But it has been asserted with more justice and consistency that the King’s Scepter is the instrument of power over the colonies, and Prerogative the rule by which their obedience must be regulated. In this case, however, have not the royal charters been granted, establishing a constitution, and delegating to them the before-mentioned qualified power of legislation? To which the crown, even for the necessary provision and maintenance of their government, has frequently referred itself, as to an essential principal, concurring party; thereby recognizing that vested right in the colonies, the establishment whereof itself had originally prescribed and chartered. Moreover, is not the King a perpetual constituent branch of their legislatures representedly present in every assembly, and an actual party to all their laws? And this being the case, prerogative must indeed be owned to have herein tempered its operations agreeable to the spirit of the English constitution, and to have thus generously bound and limited itself. Nor could it well have happened otherwise: for if, as has been said, the common-law followed the subject to America, it is presumed that prerogative could have only acted there consistently with, and in conformity to it. Further with particular respect to the point in question, numerous are the instances of money-levies and assessments enacted by the American assemblies, that have travelled through occasional examinations, of the several boards and cognizances here, and nevertheless been confirmed, or received the royal approbation: and no instance that I can find has occurred, where any such act has been disallowed merely on account of its particular tendency, or of those legislatures having exercised a power which did not appertain to them. And the royal confirmation of the actual exercise of this power proceeded, no doubt, from a respect to and consideration of the statute, De tallagio non concedendo; or, “The prohibition of imposing any taxes or aids without the universal consent of the freemen,” &c. An exemption, founded on common law and ancient English liberty! which it seems the colonists do conceive themselves intitled to, as their birthright: that birthright by which they are themselves tied in interest to the mother country, and bound to a correllative loyalty, which thus requires not any military force to be secured or vindicated. So that whether this question, of a substituting right to impose œconomical taxes on the colonies, be applied to the British parliament, independently as before-noticed; or to the royal prerogative, exclusive of the American assemblies; in both cases it would be a lost point. On the other hand, should this right, so delegated to the colonies, be now considered by any after-thought as a reversible error; be it remembered, that at first it was so delegated by solemn acts of government; that it proved the means of their vast increase and cultivation, and by consequence of those immense profits and advantages which have thence accrued to us; that it is sanctified by successive usage, grounded upon a generous reliance on English Faith and Compact, and that usage—ratified by repeated authoritative acquiescence: and lastly, that any violation of their constitutions, by what means soever executed, might unhinge the principles of their natural and civil attachment to the mother-country; thereby opening to our foreign enemies a direct passage to our Palladium itself.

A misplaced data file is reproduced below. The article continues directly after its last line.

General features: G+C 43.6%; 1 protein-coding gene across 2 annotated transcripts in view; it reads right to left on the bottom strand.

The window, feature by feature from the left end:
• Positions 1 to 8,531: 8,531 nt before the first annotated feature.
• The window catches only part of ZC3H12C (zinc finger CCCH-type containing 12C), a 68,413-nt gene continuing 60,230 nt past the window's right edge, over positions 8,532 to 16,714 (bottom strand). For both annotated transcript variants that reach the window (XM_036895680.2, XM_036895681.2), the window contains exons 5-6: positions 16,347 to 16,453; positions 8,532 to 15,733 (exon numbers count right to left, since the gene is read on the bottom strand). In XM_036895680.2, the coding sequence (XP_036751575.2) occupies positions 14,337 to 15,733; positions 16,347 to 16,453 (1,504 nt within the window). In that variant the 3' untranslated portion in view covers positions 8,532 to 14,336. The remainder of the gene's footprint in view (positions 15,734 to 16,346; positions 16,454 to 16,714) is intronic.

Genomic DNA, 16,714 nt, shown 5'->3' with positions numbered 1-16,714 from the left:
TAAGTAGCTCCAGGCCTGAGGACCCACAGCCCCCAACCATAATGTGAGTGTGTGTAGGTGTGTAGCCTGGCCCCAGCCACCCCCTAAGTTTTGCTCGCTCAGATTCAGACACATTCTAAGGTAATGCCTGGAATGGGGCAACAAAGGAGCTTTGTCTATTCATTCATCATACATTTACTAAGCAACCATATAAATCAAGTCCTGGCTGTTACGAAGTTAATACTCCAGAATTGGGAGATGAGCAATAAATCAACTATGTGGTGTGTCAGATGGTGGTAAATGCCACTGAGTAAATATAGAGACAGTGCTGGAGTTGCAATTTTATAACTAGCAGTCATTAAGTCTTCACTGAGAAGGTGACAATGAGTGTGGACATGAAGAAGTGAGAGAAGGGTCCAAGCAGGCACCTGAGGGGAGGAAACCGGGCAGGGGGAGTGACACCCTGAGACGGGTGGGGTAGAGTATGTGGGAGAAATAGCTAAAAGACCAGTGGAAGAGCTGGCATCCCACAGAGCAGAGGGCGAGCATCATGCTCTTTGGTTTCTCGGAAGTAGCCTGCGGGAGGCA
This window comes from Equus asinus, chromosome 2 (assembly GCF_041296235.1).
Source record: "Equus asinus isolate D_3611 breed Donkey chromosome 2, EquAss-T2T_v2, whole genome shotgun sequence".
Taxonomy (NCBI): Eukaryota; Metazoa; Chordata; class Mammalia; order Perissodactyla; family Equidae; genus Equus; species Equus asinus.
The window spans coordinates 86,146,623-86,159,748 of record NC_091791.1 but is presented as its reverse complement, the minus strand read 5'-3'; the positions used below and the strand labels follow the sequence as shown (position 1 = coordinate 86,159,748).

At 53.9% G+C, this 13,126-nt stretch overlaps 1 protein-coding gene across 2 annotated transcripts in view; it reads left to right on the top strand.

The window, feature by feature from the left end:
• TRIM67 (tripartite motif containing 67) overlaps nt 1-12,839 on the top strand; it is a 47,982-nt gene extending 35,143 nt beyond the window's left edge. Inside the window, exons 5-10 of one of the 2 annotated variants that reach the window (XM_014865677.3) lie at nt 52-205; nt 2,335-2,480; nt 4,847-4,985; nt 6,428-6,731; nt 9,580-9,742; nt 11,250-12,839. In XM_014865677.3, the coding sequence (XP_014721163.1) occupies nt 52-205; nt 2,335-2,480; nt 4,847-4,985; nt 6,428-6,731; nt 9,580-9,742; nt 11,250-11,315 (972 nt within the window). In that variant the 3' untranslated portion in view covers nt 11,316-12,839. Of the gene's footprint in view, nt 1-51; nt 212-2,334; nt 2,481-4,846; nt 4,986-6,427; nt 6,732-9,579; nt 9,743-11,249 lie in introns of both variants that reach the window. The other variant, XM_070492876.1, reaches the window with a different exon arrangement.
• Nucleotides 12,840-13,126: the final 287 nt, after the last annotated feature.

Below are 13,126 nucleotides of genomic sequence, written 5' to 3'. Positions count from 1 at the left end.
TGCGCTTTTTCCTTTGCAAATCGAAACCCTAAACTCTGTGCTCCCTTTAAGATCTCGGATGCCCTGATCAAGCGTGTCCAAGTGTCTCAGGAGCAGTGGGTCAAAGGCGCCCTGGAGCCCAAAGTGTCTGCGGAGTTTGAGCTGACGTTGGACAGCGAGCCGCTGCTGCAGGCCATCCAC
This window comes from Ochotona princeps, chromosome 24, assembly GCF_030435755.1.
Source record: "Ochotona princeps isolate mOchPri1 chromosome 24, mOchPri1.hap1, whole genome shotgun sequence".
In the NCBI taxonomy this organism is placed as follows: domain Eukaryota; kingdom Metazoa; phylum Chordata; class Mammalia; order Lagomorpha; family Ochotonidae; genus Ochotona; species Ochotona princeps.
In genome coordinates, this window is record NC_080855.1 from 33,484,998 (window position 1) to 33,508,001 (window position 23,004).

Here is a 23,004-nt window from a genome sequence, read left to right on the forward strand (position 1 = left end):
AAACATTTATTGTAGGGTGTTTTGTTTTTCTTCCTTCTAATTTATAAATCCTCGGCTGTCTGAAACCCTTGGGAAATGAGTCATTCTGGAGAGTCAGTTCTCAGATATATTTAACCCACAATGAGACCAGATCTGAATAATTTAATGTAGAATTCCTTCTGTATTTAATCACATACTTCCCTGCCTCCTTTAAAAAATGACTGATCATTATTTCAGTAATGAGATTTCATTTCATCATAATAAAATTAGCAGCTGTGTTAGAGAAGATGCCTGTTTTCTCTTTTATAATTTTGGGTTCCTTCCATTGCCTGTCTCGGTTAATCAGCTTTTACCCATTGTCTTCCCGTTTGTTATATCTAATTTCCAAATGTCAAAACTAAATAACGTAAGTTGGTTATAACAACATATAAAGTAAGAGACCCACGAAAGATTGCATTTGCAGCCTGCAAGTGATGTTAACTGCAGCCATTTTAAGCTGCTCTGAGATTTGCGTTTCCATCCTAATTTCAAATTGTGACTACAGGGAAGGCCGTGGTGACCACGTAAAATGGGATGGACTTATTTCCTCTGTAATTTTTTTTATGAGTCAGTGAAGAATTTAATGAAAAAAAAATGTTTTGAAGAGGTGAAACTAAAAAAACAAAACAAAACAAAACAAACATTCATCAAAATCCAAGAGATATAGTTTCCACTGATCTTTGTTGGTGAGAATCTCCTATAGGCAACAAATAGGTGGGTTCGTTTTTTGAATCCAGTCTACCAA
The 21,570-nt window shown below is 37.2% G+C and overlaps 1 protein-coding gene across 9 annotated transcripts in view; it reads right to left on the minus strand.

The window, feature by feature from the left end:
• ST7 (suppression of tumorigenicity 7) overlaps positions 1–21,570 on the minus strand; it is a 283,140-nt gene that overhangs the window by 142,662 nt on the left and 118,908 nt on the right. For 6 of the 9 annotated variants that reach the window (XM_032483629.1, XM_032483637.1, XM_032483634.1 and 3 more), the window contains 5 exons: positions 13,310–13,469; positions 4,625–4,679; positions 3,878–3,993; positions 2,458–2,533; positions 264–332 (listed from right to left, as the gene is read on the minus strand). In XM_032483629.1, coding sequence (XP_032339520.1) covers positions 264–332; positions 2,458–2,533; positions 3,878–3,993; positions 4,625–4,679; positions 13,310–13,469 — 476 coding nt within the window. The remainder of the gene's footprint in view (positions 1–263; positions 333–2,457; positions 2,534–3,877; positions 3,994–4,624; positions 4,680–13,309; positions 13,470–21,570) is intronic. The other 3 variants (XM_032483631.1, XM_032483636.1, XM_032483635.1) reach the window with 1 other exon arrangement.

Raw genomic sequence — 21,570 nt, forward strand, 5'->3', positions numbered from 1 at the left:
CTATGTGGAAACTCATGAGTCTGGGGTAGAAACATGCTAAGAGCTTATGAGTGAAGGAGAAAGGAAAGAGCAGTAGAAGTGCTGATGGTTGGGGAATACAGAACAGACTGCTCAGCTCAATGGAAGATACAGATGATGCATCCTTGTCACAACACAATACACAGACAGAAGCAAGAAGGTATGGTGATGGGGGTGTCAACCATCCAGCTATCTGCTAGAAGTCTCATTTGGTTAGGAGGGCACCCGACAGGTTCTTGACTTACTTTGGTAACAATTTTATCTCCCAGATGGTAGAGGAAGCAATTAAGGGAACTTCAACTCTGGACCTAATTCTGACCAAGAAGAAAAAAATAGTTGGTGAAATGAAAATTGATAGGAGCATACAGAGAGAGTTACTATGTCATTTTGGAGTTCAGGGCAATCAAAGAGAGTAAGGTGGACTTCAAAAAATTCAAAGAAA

Nor, this privilege being left them, let it be thought that the colonies will of course be independent. No! numerous are the residuary ties which the Crown and Parliament have upon them:—the Navigation Act, by which they are directly excluded from all foreign markets;—the power of laying duties on their exports—transmitted to Britain;—the right of port entry and clearance;—the command of their castles, fortifications and militia;—the appointment of their several officers, civil as well as military;—the executive power of government;—the right of convening, proroguing, and dissolving their assemblies;—the Governor’s negative to any bill;—the determination of appeals from their courts of judicature;—and, as a clincher, the absolute jurisdiction of annulling their acts, when their before-mentioned legislative power appears to have been exceeded. This is a general sketch of the nature of that supremacy, which, with some partial exceptions, the mothercountry has retained over her colonies—By it, it will appear, how little has been left them; and, were that little now to be taken away, how soon, at the best, they might probably be deserted. To conclude: were it not for this privilege, the condition of our Americans would be worse than that of our other English subjects: a condition, that would argue the most intemperate folly and perverseness to reduce them to; a folly and perverseness, which must not be imputed to the policy of the English nation.